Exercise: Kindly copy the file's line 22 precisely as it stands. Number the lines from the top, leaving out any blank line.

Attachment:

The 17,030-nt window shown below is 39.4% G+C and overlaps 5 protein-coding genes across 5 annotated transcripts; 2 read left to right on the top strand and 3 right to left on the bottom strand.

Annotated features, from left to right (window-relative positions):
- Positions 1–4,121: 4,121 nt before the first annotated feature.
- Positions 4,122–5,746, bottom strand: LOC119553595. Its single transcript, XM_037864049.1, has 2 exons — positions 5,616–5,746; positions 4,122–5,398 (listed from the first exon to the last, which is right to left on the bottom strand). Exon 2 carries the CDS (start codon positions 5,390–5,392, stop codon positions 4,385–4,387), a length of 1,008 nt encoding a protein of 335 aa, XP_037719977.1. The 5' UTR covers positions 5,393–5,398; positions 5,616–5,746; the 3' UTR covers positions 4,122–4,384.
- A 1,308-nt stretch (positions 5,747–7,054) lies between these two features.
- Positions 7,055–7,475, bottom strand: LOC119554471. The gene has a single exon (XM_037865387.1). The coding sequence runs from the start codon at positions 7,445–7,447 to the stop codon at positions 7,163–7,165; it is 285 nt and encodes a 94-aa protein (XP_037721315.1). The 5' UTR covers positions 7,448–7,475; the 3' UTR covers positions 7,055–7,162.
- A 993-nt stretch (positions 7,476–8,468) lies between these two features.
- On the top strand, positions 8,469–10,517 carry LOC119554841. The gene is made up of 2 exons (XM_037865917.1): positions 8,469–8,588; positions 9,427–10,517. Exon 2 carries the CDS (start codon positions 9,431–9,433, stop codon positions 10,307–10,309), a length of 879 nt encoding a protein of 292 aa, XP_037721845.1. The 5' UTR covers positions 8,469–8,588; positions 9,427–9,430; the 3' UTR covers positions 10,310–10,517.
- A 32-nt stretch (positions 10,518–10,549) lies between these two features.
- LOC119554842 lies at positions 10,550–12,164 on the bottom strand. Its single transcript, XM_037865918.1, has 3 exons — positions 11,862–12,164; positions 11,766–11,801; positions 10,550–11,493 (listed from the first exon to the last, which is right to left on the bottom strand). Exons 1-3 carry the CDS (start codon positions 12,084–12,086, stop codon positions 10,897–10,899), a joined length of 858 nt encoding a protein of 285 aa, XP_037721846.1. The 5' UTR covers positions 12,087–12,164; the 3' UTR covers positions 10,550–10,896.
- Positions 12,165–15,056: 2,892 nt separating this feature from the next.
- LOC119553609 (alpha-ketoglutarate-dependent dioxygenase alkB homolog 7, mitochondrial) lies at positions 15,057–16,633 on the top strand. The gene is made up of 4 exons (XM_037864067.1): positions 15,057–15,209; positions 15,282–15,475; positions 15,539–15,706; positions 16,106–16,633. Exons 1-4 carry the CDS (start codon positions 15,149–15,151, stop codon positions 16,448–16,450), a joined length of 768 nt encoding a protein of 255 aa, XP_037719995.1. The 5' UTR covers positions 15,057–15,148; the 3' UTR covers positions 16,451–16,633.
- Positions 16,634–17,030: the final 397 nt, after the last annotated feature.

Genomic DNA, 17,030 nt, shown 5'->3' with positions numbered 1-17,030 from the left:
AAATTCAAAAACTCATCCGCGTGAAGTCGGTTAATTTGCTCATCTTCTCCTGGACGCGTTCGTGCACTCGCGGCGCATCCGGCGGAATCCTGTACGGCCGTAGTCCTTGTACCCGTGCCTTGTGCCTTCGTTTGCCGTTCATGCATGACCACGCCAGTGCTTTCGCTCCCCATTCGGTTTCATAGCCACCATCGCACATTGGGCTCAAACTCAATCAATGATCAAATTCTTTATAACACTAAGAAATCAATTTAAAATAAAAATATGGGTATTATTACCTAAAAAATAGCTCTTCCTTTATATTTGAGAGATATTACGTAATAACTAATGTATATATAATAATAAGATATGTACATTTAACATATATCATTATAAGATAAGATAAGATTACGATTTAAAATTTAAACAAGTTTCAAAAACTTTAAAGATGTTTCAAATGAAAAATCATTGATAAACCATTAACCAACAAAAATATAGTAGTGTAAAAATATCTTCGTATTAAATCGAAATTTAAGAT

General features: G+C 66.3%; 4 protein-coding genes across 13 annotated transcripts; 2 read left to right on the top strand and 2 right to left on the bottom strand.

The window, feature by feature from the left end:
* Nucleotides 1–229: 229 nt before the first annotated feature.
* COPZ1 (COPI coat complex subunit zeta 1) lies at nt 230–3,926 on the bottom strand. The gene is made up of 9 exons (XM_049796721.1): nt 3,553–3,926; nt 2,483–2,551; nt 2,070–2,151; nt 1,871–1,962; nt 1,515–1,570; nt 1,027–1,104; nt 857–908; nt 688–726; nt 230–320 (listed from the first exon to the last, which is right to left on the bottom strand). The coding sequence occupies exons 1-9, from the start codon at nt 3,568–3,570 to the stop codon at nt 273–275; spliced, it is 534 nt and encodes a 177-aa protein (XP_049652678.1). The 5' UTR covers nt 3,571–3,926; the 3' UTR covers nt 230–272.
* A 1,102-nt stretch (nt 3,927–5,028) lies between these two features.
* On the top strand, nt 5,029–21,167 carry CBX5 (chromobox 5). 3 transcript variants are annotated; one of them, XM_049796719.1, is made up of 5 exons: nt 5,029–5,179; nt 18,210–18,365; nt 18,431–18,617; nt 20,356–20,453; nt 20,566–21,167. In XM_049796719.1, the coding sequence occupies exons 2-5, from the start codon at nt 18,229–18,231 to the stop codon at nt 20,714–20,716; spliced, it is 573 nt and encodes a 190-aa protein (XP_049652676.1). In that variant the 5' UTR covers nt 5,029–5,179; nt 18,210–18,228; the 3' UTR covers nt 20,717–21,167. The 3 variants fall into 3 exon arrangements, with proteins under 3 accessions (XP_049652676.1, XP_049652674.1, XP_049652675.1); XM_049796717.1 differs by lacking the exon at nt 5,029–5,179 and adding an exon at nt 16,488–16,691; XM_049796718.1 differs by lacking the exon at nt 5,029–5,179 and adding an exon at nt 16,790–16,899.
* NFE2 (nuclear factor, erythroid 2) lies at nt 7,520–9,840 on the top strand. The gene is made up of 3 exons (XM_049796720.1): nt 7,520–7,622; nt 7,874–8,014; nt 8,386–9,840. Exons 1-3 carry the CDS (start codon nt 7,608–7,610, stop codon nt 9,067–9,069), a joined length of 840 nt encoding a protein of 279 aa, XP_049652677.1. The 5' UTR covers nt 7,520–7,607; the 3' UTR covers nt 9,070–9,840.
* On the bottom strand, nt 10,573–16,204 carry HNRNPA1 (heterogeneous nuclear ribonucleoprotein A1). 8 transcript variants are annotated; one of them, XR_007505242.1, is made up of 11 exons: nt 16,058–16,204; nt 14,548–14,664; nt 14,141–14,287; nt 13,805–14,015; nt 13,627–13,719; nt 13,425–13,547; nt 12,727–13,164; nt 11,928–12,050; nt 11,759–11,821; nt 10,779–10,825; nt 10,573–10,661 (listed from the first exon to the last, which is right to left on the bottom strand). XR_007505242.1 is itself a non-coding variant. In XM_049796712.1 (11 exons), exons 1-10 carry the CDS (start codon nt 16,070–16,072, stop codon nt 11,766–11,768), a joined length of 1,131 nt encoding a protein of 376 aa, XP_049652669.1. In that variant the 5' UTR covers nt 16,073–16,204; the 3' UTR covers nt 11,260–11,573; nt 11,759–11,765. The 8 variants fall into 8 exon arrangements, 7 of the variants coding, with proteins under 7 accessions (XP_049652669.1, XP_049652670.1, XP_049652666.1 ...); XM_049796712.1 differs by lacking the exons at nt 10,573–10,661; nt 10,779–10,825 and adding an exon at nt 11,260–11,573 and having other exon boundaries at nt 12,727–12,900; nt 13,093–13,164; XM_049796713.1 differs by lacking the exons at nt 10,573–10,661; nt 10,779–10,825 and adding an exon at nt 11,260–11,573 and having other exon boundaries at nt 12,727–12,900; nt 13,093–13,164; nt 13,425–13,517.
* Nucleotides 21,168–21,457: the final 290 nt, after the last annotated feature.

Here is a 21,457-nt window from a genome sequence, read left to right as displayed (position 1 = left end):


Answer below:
* NFE2 (nuclear factor, erythroid 2) lies at nt 7,520–9,840 on the top strand. The gene is made up of 3 exons (XM_049796720.1): nt 7,520–7,622; nt 7,874–8,014; nt 8,386–9,840. Exons 1-3 carry the CDS (start codon nt 7,608–7,610, stop codon nt 9,067–9,069), a joined length of 840 nt encoding a protein of 279 aa, XP_049652677.1. The 5' UTR covers nt 7,520–7,607; the 3' UTR covers nt 9,070–9,840.